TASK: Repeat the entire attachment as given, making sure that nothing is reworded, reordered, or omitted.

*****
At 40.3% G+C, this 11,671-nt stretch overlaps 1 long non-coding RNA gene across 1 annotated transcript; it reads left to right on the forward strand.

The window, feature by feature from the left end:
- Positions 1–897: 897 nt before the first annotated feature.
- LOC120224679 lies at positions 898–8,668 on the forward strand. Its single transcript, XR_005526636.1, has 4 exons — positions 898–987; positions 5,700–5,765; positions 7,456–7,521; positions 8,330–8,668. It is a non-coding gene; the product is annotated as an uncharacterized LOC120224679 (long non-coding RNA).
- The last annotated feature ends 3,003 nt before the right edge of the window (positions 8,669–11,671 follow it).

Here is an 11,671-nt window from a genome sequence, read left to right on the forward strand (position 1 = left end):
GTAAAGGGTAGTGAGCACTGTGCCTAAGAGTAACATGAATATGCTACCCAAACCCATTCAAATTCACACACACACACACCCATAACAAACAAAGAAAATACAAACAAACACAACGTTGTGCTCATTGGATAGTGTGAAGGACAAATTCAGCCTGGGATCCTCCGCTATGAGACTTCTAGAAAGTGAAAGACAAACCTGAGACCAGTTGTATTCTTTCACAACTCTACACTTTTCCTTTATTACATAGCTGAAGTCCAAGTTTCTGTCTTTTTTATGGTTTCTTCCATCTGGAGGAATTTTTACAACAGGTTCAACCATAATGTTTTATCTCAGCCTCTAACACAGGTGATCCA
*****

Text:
At 40.3% G+C, this 11,671-nt stretch overlaps 1 long non-coding RNA gene across 1 annotated transcript; it reads left to right on the forward strand.

The window, feature by feature from the left end:
- Positions 1–897: 897 nt before the first annotated feature.
- LOC120224679 lies at positions 898–8,668 on the forward strand. Its single transcript, XR_005526636.1, has 4 exons — positions 898–987; positions 5,700–5,765; positions 7,456–7,521; positions 8,330–8,668. It is a non-coding gene; the product is annotated as an uncharacterized LOC120224679 (long non-coding RNA).
- The last annotated feature ends 3,003 nt before the right edge of the window (positions 8,669–11,671 follow it).

Here is an 11,671-nt window from a genome sequence, read left to right on the forward strand (position 1 = left end):
GTAAAGGGTAGTGAGCACTGTGCCTAAGAGTAACATGAATATGCTACCCAAACCCATTCAAATTCACACACACACACACCCATAACAAACAAAGAAAATACAAACAAACACAACGTTGTGCTCATTGGATAGTGTGAAGGACAAATTCAGCCTGGGATCCTCCGCTATGAGACTTCTAGAAAGTGAAAGACAAACCTGAGACCAGTTGTATTCTTTCACAACTCTACACTTTTCCTTTATTACATAGCTGAAGTCCAAGTTTCTGTCTTTTTTATGGTTTCTTCCATCTGGAGGAATTTTTACAACAGGTTCAACCATAATGTTTTATCTCAGCCTCTAACACAGGTGATCCA